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01.01.2012 | Original Article | Ausgabe 1/2012

Lasers in Medical Science 1/2012

Temperature rise during Er:YAG cavity preparation of primary enamel

Zeitschrift:
Lasers in Medical Science > Ausgabe 1/2012
Autoren:
Marta Maria Martins Giamatei Contente, Fabrício Augusto de Lima, Rodrigo Galo, Jesus Djalma Pécora, Luciano Bachmann, Regina Guenka Palma-Dibb, Maria Cristina Borsatto

Abstract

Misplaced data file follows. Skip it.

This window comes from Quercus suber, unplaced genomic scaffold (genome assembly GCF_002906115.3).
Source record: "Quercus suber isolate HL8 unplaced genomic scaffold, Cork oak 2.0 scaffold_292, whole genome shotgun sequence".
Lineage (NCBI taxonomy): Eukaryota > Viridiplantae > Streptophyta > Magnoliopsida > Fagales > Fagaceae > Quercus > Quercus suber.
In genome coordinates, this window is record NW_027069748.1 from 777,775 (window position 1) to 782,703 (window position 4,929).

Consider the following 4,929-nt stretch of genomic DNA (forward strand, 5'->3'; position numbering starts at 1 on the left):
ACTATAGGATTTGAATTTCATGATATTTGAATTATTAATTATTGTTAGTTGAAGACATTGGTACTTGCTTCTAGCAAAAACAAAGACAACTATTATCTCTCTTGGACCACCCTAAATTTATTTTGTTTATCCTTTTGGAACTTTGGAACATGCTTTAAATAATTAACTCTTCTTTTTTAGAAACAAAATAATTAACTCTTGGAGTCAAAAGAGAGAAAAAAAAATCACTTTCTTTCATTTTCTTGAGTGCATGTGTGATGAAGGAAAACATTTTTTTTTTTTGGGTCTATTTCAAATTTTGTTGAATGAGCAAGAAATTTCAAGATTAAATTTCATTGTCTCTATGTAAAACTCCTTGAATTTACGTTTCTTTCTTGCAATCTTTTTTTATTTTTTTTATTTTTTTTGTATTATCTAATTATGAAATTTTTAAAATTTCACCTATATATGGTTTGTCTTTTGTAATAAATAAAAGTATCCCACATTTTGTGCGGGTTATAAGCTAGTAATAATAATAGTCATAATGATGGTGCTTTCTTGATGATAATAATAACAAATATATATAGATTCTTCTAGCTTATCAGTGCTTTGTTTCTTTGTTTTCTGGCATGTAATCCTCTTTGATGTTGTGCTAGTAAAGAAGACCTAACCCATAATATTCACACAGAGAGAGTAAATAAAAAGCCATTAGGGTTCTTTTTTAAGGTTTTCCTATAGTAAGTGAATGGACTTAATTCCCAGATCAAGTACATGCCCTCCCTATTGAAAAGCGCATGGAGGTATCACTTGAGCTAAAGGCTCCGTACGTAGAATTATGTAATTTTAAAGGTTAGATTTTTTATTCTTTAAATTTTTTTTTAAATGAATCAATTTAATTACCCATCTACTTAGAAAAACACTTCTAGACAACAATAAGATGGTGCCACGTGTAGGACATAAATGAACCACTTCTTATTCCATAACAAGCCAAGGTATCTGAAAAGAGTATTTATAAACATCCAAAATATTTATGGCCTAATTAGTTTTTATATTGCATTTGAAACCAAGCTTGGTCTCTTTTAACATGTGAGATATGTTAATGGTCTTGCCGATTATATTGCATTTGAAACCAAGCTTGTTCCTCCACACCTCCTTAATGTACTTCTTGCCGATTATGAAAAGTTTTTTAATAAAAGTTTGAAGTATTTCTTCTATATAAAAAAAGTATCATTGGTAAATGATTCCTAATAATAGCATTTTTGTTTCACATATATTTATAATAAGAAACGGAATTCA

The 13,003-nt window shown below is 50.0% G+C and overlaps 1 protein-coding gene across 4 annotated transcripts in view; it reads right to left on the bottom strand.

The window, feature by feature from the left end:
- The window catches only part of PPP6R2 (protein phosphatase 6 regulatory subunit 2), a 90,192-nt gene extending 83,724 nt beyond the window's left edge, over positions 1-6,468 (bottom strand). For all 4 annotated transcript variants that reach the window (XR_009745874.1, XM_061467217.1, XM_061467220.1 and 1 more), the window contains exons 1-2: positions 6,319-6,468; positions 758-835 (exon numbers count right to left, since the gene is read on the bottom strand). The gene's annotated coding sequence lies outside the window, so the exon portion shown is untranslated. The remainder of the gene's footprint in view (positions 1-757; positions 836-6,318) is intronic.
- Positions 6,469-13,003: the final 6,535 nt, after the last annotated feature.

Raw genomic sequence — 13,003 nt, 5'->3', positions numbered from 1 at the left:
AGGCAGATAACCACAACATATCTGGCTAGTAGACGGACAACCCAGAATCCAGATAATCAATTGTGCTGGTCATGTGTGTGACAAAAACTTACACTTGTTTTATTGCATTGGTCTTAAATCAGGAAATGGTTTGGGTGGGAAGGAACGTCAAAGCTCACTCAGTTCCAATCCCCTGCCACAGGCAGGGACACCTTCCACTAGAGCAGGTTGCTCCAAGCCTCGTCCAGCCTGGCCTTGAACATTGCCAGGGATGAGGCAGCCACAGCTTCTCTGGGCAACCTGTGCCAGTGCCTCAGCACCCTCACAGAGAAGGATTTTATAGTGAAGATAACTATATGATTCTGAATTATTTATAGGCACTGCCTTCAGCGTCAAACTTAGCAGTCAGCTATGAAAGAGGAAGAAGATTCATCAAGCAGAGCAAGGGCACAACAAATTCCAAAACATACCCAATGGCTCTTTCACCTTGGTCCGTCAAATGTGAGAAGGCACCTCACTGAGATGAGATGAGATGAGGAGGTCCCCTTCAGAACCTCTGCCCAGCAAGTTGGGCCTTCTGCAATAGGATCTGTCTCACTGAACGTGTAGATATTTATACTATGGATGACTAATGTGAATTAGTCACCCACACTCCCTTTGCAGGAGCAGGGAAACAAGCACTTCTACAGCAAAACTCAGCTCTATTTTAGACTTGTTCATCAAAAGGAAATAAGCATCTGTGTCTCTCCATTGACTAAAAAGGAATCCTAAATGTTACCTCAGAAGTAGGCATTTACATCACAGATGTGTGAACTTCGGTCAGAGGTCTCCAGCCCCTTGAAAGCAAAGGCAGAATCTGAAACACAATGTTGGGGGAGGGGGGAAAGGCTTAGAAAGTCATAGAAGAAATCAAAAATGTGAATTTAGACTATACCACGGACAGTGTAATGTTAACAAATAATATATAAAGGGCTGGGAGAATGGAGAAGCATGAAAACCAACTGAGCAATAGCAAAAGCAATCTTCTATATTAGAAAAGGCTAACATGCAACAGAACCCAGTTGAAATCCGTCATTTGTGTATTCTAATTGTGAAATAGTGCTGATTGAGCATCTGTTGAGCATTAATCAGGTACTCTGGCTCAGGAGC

This study aimed to assess in vitro thermal alterations taking place during the Er:YAG laser cavity preparation of primary tooth enamel at different energies and pulse repetition rates. Forty healthy human primary molars were bisected in a mesio-distal direction, thus providing 80 fragments. Two small orifices were made on the dentin surface to which type K thermocouples were attached. The fragments were individually fixed with wax in a cylindrical Plexiglass® abutment and randomly assigned to eight groups, according to the laser parameters (n = 10): G1 – 250 mJ/ 3 Hz, G2 – 250 mJ/ 4 Hz, G3 – 250 mJ/ 6 Hz, G4 – 250 mJ/10 Hz, G5 – 250 mJ/ 15 Hz, G6 – 300 mJ/ 3 Hz, G7 – 300 mJ/ 4 Hz and G8 – 300 mJ/ 6 Hz. An area of 4 mm2 was delimited. Cavities were done (2 mm long × 2 mm wide × 1 mm thick) using non-contact (12 mm) and focused mode. Temperature values were registered from the start of laser irradiation until the end of cavity preparation. Data were analyzed by one-way ANOVA and Tukey test (p ≤ 0.05). Groups G1, G2, G6, and G7 were statistically similar and furnished the lowest mean values of temperature rise. The set 250 mJ/10 and 15 Hz yielded the highest temperature values. The sets 250 and 300 mJ and 6 Hz provided temperatures with mean values below the acceptable critical value, suggesting that these parameters ablate the primary tooth enamel. Moreover, the temperature elevation was directly related to the increase in the employed pulse repetition rates. In addition, there was no direct correlation between temperature rise and energy density. Therefore, it is important to use a lower pulse frequency, such as 300 mJ and 6 Hz, during cavity preparation in pediatric patients.

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